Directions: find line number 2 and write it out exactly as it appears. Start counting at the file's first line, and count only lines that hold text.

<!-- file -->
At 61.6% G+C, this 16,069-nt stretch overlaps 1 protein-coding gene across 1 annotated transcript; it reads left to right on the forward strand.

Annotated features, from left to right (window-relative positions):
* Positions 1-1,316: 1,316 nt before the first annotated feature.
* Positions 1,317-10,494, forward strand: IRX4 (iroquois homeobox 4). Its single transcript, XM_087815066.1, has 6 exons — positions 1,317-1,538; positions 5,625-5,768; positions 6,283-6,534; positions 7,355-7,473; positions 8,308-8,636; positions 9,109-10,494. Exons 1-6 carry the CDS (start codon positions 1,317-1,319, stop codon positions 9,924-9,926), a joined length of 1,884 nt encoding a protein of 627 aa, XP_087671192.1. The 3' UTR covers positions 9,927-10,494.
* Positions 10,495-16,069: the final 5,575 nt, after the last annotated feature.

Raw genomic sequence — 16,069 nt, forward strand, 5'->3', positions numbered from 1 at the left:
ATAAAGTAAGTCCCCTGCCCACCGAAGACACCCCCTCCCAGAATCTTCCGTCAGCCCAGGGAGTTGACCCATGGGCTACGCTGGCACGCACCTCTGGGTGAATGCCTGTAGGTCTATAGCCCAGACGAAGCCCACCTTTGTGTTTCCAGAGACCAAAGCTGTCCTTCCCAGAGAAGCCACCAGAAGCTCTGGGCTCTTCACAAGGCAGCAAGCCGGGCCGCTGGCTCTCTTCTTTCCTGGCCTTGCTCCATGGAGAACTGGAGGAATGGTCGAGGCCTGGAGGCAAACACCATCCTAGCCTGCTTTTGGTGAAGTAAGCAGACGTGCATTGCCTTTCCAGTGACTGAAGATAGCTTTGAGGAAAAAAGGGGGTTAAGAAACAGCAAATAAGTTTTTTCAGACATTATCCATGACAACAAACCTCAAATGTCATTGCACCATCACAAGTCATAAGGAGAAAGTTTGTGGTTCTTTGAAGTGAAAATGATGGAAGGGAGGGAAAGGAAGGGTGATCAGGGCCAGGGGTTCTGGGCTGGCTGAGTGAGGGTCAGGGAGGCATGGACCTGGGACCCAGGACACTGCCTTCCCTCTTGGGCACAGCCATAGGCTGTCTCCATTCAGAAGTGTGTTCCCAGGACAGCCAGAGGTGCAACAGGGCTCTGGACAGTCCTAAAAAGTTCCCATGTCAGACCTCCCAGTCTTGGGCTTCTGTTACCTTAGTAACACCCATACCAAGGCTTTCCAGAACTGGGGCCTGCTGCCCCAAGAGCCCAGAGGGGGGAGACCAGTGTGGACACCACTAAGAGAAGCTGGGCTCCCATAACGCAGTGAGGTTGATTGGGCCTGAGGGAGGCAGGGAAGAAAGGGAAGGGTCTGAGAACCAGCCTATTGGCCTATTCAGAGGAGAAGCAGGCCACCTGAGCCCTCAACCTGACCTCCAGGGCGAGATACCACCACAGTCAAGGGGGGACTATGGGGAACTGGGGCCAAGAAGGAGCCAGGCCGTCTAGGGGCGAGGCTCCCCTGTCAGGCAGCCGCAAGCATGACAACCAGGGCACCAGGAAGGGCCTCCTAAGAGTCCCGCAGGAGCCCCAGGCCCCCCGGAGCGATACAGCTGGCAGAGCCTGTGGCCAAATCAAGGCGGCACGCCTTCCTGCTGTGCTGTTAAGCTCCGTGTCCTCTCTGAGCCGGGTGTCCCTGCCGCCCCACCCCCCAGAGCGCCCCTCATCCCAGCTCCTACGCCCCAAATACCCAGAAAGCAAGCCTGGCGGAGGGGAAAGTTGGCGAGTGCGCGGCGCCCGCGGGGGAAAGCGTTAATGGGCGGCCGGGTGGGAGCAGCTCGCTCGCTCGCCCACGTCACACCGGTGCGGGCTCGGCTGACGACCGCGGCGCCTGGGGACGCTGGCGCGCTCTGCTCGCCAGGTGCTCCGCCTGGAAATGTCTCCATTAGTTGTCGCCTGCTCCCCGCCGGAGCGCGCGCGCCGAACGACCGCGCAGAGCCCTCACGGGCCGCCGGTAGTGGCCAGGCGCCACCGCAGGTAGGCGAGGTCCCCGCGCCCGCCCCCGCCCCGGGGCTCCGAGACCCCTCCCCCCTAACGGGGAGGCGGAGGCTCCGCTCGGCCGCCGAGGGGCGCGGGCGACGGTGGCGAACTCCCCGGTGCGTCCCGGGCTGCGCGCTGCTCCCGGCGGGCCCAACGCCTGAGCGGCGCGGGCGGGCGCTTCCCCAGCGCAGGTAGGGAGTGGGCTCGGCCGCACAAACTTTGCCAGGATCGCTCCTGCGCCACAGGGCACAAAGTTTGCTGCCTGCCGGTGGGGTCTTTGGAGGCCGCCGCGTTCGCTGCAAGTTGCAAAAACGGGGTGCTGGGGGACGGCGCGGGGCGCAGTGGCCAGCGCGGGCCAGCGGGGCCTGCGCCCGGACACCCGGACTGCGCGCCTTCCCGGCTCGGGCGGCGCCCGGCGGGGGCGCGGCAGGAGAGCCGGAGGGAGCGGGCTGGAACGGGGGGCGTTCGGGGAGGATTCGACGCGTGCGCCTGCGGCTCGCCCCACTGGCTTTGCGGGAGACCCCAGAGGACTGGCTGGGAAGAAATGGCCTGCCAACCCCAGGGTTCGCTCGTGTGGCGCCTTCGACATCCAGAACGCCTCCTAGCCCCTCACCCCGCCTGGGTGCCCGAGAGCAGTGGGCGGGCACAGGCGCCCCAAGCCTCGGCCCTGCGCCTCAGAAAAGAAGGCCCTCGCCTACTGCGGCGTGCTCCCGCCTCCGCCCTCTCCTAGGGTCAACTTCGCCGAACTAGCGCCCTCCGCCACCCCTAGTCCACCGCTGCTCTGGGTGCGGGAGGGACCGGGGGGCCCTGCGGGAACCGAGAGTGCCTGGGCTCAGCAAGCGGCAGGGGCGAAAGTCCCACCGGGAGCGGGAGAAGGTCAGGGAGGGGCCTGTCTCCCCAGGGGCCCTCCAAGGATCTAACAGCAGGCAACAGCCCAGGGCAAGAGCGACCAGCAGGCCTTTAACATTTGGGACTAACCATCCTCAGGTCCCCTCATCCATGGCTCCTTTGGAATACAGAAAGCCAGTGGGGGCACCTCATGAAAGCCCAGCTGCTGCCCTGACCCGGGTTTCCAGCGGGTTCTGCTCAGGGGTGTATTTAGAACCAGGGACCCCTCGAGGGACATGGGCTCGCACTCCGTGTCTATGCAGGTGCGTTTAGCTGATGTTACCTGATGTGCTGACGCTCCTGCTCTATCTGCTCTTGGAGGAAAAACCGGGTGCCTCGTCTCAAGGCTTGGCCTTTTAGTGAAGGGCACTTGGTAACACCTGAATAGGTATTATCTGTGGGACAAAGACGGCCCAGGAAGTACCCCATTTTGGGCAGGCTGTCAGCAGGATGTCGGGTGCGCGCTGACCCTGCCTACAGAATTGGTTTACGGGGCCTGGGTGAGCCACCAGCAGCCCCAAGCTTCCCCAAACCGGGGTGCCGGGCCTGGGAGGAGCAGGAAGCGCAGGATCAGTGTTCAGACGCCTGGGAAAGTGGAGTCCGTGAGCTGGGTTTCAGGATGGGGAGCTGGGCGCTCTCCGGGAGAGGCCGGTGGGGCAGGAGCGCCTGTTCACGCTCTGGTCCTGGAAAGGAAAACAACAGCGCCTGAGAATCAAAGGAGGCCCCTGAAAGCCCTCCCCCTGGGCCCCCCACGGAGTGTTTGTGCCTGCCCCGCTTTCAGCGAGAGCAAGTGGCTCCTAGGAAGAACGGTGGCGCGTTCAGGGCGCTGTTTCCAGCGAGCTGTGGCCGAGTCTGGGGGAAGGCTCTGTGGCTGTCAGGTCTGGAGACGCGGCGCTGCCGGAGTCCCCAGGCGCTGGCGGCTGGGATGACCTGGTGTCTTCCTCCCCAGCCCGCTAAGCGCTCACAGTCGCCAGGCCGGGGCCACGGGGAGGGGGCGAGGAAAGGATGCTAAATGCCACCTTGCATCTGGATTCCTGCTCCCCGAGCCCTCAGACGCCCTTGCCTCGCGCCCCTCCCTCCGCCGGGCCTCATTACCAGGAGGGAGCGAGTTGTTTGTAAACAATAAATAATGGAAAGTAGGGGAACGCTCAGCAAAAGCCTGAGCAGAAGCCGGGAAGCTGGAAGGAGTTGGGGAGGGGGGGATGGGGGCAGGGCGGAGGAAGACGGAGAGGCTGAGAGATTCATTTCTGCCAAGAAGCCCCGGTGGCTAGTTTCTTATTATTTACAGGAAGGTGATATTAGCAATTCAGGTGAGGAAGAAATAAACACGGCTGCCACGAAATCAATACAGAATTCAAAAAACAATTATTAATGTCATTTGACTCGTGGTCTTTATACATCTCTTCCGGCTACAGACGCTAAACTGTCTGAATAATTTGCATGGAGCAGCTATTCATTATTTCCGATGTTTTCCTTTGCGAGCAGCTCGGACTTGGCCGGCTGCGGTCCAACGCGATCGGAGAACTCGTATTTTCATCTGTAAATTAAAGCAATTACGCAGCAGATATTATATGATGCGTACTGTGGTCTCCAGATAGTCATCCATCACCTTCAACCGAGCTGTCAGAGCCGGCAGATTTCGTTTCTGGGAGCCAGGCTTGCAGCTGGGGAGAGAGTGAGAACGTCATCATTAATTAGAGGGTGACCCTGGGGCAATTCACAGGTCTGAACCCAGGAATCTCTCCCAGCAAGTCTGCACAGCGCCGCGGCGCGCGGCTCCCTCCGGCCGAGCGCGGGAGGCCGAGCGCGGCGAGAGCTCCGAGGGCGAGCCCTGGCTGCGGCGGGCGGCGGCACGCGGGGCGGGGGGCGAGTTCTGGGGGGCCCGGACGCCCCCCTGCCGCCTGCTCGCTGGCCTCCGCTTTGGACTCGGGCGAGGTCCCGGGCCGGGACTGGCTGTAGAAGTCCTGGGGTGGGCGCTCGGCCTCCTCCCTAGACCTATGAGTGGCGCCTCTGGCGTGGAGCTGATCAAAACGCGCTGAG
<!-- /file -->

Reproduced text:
Annotated features, from left to right (window-relative positions):